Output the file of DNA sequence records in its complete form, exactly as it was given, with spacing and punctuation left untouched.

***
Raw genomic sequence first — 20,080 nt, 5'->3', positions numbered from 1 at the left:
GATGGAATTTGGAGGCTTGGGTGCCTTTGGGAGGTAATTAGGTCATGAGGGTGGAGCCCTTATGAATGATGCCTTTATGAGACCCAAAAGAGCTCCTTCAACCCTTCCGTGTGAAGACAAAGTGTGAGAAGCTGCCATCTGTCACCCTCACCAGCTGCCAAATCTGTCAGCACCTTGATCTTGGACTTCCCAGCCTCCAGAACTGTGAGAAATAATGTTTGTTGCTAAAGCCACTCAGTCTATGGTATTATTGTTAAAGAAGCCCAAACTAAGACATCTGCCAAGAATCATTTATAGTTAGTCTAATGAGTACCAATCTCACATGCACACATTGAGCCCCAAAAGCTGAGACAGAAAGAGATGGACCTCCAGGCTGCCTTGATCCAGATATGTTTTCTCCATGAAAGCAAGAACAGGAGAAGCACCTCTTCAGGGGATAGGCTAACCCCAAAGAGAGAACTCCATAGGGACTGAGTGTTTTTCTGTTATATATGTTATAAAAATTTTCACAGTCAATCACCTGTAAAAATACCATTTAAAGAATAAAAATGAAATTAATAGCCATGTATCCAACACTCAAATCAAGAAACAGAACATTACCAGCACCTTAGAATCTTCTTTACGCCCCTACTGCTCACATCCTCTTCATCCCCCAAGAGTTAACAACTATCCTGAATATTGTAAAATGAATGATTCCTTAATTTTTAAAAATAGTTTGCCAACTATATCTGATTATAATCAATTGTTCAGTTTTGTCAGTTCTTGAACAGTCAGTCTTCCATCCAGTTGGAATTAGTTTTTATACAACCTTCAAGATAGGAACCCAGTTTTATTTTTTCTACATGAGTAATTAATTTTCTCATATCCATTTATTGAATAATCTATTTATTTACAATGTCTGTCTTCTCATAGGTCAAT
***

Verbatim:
Raw genomic sequence first — 20,080 nt, 5'->3', positions numbered from 1 at the left:
GATGGAATTTGGAGGCTTGGGTGCCTTTGGGAGGTAATTAGGTCATGAGGGTGGAGCCCTTATGAATGATGCCTTTATGAGACCCAAAAGAGCTCCTTCAACCCTTCCGTGTGAAGACAAAGTGTGAGAAGCTGCCATCTGTCACCCTCACCAGCTGCCAAATCTGTCAGCACCTTGATCTTGGACTTCCCAGCCTCCAGAACTGTGAGAAATAATGTTTGTTGCTAAAGCCACTCAGTCTATGGTATTATTGTTAAAGAAGCCCAAACTAAGACATCTGCCAAGAATCATTTATAGTTAGTCTAATGAGTACCAATCTCACATGCACACATTGAGCCCCAAAAGCTGAGACAGAAAGAGATGGACCTCCAGGCTGCCTTGATCCAGATATGTTTTCTCCATGAAAGCAAGAACAGGAGAAGCACCTCTTCAGGGGATAGGCTAACCCCAAAGAGAGAACTCCATAGGGACTGAGTGTTTTTCTGTTATATATGTTATAAAAATTTTCACAGTCAATCACCTGTAAAAATACCATTTAAAGAATAAAAATGAAATTAATAGCCATGTATCCAACACTCAAATCAAGAAACAGAACATTACCAGCACCTTAGAATCTTCTTTACGCCCCTACTGCTCACATCCTCTTCATCCCCCAAGAGTTAACAACTATCCTGAATATTGTAAAATGAATGATTCCTTAATTTTTAAAAATAGTTTGCCAACTATATCTGATTATAATCAATTGTTCAGTTTTGTCAGTTCTTGAACAGTCAGTCTTCCATCCAGTTGGAATTAGTTTTTATACAACCTTCAAGATAGGAACCCAGTTTTATTTTTTCTACATGAGTAATTAATTTTCTCATATCCATTTATTGAATAATCTATTTATTTACAATGTCTGTCTTCTCATAGGTCAAT